Cataracts are the partial or total clouding of the crystalline lens, a converging lens located inside the eye. Surgery is the only way to correcto this anatomical alteration, which causes a gradual and regular decrease in vision, as well as increased sensitivity to light.

The surgeon replaces the crystalline lens (natural lens) with an artificial lens, called an implant, inside the eye.

This decrease in transparency is accompanied by a decrease in vision, a degradation of the sharpness of outlines and a feeling of permanent fog. It is very unpleasant and can be limiting, losing the ability to drive for example.

Every year, around 30,000 cataract operations are performed in Switzerland! As part of the preoperative examination, the ophthalmologist will offer patients different types of implants allowing for the correction of not only far, but also near vision, if desired.


The crystalline lens is a transparent lens, located just behind the iris. Its role is to concentrate the rays of light and project them on the retina. It is a natural lens, which facilitates far as well as near vision, reading, the intermediate vision required for using computers and / or smartphones as well as all other close-up activities.


Sight and acuity gradually decrease in both near vision and far vision. The discomfort is greater in far vision. This loss of vision develops equally across both eyes. The ability to distinguish colours and contrasts also deteriorates.

The first signs usually involve feeling dazzled by bright natural lights and artificial lights, such as car headlights when driving at night and in bad weather. This symptomatic discomfort sets in gradually.

Vision before surgery (left) Vision after cataract surgery (right).


Surgical intervention is the only effective treatment for cataracts. It is very common operation in all cantons in Switzerland. The decision is taken together with the ophthalmologist and the medical team will guide you through the overall process for this outpatient procedure.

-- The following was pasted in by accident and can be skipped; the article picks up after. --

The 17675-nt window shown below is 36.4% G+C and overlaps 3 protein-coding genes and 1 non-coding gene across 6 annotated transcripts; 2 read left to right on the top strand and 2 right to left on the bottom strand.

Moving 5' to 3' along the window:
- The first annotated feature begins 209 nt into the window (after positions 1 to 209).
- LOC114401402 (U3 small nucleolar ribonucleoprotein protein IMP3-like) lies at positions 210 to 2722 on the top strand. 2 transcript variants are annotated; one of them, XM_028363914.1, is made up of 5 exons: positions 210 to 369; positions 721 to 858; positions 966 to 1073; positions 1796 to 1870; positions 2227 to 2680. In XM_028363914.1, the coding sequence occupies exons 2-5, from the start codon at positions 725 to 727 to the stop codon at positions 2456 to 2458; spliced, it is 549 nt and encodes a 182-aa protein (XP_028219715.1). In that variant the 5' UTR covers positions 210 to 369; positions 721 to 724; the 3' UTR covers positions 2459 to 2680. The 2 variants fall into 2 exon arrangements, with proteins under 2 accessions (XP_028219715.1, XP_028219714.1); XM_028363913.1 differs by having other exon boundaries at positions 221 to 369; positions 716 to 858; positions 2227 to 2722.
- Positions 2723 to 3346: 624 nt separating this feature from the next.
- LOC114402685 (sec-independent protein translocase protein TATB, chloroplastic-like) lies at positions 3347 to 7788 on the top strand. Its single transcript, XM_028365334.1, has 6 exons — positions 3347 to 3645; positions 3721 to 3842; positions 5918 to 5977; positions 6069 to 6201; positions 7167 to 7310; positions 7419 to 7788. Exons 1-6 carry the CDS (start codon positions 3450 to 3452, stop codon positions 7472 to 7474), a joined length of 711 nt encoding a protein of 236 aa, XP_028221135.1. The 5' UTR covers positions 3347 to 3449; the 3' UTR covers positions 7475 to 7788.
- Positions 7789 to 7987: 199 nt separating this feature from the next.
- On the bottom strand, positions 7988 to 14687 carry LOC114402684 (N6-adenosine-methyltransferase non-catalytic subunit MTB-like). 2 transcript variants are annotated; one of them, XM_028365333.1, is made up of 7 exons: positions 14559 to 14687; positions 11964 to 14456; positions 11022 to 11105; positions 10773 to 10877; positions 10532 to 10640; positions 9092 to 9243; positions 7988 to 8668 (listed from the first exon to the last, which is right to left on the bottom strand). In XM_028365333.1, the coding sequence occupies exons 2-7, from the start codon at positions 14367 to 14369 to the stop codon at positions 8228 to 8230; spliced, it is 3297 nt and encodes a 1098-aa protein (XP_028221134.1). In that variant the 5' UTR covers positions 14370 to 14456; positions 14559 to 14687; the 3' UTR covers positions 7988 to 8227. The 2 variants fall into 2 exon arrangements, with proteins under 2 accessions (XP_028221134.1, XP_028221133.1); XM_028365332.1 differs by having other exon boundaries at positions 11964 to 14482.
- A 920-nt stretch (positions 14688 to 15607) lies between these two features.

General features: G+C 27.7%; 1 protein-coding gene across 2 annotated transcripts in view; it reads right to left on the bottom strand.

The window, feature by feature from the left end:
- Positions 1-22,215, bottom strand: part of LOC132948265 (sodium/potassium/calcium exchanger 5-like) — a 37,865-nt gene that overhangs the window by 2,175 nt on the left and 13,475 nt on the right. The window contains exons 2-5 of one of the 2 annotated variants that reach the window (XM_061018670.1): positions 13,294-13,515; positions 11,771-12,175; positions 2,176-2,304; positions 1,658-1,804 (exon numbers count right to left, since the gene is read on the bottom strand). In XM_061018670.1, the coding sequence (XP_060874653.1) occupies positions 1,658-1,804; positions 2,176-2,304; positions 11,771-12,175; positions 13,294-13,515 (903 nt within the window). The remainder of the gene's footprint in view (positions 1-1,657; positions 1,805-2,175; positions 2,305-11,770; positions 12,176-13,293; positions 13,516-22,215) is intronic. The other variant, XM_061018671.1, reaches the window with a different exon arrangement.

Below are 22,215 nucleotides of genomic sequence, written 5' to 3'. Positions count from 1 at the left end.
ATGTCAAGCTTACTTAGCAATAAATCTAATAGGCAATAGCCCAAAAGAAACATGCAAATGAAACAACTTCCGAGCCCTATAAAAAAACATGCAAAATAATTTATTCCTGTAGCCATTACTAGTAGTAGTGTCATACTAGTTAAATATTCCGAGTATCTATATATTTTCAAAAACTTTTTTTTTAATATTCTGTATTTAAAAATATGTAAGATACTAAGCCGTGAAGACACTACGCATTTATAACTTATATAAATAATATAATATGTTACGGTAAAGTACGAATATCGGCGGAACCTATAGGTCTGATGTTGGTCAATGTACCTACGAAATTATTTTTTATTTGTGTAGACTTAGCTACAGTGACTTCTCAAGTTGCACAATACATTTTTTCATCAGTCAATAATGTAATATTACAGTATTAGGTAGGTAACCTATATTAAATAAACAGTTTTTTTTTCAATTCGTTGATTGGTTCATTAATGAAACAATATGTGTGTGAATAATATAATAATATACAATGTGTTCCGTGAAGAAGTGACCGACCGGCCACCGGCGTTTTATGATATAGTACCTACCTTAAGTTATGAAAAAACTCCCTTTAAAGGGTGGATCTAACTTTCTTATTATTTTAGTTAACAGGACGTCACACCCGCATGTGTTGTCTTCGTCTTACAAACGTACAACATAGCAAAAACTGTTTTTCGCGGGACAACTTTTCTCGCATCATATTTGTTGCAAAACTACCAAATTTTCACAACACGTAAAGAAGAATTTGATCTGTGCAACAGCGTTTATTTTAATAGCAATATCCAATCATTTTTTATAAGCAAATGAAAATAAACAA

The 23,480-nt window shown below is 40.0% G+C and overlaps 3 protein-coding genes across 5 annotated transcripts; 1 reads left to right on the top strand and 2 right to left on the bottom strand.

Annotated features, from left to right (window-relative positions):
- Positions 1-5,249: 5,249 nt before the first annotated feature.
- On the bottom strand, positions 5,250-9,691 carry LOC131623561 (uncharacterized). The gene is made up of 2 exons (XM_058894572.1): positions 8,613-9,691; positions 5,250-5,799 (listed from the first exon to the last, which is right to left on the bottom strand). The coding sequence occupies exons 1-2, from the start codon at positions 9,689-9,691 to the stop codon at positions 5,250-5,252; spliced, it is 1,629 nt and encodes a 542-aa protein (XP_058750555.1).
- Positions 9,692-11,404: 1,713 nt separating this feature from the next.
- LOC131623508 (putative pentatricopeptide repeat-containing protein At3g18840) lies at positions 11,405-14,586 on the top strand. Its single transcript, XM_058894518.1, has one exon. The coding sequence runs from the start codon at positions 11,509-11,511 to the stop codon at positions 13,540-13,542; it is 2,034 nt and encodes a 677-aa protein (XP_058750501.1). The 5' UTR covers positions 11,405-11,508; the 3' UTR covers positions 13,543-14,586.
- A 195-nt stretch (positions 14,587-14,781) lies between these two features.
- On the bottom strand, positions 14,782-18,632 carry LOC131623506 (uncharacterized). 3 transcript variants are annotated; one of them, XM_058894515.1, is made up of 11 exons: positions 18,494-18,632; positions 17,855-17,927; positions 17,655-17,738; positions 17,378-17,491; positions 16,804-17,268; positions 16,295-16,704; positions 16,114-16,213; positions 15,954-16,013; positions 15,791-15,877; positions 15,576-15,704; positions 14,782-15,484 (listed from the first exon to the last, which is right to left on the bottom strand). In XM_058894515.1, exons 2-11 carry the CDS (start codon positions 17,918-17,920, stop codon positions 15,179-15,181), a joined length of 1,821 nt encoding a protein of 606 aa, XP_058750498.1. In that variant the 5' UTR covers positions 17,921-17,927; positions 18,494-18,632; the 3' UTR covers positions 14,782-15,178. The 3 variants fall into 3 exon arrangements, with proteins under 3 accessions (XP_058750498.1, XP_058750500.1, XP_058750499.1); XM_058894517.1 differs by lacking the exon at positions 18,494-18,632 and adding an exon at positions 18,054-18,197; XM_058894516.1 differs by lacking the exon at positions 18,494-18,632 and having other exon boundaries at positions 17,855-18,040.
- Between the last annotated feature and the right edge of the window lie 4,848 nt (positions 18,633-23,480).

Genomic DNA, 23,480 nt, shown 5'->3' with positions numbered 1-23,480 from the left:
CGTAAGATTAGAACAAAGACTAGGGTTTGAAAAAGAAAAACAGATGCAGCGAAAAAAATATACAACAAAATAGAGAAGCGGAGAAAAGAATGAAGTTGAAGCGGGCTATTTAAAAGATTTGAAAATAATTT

When a cataract first develops and is detected, very regular monitoring is essential in order to document its evolution as well as the loss of sight that accompanies it. If the patient does not wish to be operated on, the loss of visual acuity may eventually lead to blindness.


How is the surgery performed?

During the cataract operation, the lense will be replaced. This operation is very safe, and very reliable, with a success rate of over 99%.

What does the procedure entail?

Following diagnosis and examination by the ophthalmologist, a complete cataract assessment will be carried out in order to calculate the corrective strength required in the implant. The preoperative examination will also check that there are no contraindications. The anesthesiologist will also consult the patient, with the operation usually taking place under local anesthesia but occasionally under general anesthesia.

A thorough examination of the fundus is carried out prior to surgery to ensure the absence of abnormalities or pathologies of the retina.

How is the operation carried out?

Thanks to anaesthetic eye drops, the patient does not experience any pain or other adverse effects during the surgery.

The ophthalmologist-surgeon first makes a micro-incision in the anterior part of the eye. This incision is to enable the insertion of a probe which will fragment and aspirate the crystalline lens. The capsule (the part that envelops and surrounds the lens) remains in place, such that the artificial implant is positioned within it, occupying the site of the crystalline lense once removed.

The intervention is rapid, taking between 15 to 30 minutes. It is entirely an outpatient procedure, with no hospitalisation in most cases. The patient goes home the same day.

What happens after cataract surgery?

Following the operation, the paramedical team will offer the patient a postoperative appointment, generally 1 or 2 weeks after the operation, and then another after one month has passed.

Postoperative treatment (eye drops) is prescribed by the surgeon and must be strictly observed. Visual acuity and sight improve right from the start

The paramedical team produces a treatment follow-up schedule in order to support the patient during the postoperative phase.

The main elements to adhere to for one month, to avoid any risk of infections are:

  • Keep the protective patch on for the time recommended by the surgeon
  • Do not rub your eyes
  • Do not expose yourself to dusty environments
  • Do not practice any water sports or other nautical activities



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